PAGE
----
Cinema Monolith

Reviews of movies from my giant DVD tower, and more.

Saboteur

SaboteurCinema Monolith: 6/10 This film is part of the Cinema Monolith collection!
IMDb: 7.2/10
Leonard Maltin’s Movie Guide: *** out of 4

Released on April 24, 1942
Not rated
109 minutes

Directed by Alfred Hitchcock

Written by Peter Viertel, Joan Harrison, and Dorothy Parker

Cast: Robert Cummings, Priscilla Lane, Norman Lloyd, Otto Kruger, Alan Baxter, Clem Bevans, Alma Kruger, Ian Wolfe, Billy Curtis, Hans Conried, Murray Alper, Tony Randall, and Alfred Hitchcock as ‘Man in Front of NY Drugstore’

As much as I wanted to love Saboteur, for me it was nothing more than a fair-to-middling Hitchcock wartime effort, an offbeat espionage thriller with hints of lighthearted humor and romance, that unfortunately suffered from a wayward plot and a general lack of suspense. Add to that a rushed production start, an unrefined script, and secondary actors who weren’t the director’s first choices (topping his original hoped-for list were Henry Fonda and Barbara Stanwyck), and what you have is a Hitchcock offering that, from a stature standpoint alone, was more Stage Fright than Psycho.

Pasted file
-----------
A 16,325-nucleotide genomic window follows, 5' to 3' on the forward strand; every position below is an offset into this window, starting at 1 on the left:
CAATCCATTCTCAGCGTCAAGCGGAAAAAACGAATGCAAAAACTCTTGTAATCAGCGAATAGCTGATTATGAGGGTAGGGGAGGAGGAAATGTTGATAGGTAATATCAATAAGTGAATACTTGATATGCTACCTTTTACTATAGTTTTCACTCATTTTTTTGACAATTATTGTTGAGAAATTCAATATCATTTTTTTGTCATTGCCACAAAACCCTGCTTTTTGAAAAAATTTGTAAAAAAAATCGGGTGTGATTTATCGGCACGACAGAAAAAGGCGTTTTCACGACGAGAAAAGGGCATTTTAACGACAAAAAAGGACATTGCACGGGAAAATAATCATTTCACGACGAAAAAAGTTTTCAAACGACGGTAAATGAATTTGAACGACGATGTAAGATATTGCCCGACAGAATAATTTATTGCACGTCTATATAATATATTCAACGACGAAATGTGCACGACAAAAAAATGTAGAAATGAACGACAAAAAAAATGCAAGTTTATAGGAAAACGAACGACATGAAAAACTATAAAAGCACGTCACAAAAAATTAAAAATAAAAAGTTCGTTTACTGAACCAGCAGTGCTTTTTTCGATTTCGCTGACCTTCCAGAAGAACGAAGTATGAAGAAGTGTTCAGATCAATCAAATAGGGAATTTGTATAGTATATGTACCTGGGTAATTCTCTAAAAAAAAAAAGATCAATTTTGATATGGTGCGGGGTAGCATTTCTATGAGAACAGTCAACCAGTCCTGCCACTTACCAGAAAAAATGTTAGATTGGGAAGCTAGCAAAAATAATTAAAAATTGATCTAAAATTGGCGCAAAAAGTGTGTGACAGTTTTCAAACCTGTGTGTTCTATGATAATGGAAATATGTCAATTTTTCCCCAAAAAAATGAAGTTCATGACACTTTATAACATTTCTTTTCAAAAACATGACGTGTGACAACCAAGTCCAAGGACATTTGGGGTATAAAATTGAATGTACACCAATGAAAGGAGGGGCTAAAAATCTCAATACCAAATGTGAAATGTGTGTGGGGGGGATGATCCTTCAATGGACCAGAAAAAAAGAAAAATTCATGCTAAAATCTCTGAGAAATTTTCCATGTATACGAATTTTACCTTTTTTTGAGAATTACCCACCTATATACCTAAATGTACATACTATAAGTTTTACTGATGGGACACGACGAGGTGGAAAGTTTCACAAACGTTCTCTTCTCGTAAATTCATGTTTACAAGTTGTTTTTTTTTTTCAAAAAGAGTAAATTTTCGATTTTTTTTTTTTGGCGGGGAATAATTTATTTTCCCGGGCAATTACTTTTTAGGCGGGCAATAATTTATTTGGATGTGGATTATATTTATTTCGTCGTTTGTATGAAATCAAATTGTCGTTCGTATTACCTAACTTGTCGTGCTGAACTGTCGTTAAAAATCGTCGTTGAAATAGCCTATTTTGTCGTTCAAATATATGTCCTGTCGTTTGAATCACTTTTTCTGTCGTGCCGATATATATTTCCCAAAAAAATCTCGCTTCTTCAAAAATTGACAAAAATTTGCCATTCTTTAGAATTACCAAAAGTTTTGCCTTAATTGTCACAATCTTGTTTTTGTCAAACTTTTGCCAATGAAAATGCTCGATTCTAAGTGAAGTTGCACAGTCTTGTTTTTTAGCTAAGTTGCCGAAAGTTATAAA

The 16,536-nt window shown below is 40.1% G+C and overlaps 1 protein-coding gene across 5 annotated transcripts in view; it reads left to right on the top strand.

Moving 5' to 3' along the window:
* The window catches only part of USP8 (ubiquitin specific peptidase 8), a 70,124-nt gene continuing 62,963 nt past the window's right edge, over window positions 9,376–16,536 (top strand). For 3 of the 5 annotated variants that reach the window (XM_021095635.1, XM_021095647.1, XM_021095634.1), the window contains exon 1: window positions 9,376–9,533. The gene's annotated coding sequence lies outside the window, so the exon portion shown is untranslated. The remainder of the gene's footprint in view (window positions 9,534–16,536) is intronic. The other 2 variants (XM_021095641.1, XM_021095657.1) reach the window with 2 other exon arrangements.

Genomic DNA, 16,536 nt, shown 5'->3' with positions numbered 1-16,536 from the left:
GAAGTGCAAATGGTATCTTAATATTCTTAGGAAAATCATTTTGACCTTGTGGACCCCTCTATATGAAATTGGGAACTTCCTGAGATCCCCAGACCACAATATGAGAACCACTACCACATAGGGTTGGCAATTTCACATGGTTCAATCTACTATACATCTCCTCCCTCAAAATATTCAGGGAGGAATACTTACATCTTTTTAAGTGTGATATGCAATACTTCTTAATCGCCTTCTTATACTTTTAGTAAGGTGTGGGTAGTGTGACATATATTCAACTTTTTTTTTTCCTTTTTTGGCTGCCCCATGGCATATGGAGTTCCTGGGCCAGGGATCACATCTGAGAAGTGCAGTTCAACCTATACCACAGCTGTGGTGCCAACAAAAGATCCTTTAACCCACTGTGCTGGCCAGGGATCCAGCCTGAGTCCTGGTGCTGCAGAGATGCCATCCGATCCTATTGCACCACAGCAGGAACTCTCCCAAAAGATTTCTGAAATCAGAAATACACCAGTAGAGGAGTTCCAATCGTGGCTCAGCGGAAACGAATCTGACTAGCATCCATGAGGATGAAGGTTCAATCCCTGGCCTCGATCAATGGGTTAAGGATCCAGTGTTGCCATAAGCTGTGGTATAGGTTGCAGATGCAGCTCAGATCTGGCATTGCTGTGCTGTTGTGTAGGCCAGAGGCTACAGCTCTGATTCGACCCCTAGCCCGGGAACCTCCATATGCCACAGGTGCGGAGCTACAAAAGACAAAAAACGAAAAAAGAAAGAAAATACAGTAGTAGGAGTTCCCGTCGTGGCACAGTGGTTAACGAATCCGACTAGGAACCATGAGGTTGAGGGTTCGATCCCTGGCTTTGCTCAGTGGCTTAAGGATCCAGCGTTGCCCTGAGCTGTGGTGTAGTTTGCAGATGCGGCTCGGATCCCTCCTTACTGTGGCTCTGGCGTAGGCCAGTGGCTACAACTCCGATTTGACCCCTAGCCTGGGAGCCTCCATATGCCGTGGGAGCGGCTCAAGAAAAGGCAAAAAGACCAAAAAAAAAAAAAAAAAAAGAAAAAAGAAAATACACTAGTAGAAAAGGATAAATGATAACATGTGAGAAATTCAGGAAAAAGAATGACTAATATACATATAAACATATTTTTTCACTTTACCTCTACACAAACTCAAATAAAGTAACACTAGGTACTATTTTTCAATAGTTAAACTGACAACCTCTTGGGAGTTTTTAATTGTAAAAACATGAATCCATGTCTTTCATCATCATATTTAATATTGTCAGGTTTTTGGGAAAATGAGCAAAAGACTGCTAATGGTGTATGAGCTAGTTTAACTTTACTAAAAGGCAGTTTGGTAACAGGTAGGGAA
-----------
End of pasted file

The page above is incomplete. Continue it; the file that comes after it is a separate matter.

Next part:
Robert Cummings plays Barry Kane, a defense plant worker falsely accused of sabotage, who takes it on the run to find the man responsible for setting fire to an aircraft hangar at the factory where he works…a man nobody believes exists. Evading the police, Kane follows a trail of abstract clues that lead him to a handful of odd and mysterious characters, and along the way he forms an unlikely bond with a billboard model played by Priscilla Lane, who at first is ready to hand him over to the authorities, but soon believes he’s innocent, and becomes his ally.

Hitchcock’s direction was solid, if not ‘iconic Hitchcock’, though for a spy story such as this there wasn’t much call for his unique style. There were some nice touches sprinkled here and there, and there was use of light and shadow in a number of shots, both indoor and out, that gave the proceedings an unexpected but welcome noir look. And though his screen time was limited, Hitchcock favorite Norman Lloyd made for an unassuming—but still sinister—bad guy, the saboteur of the title who Cummings is hoping to catch.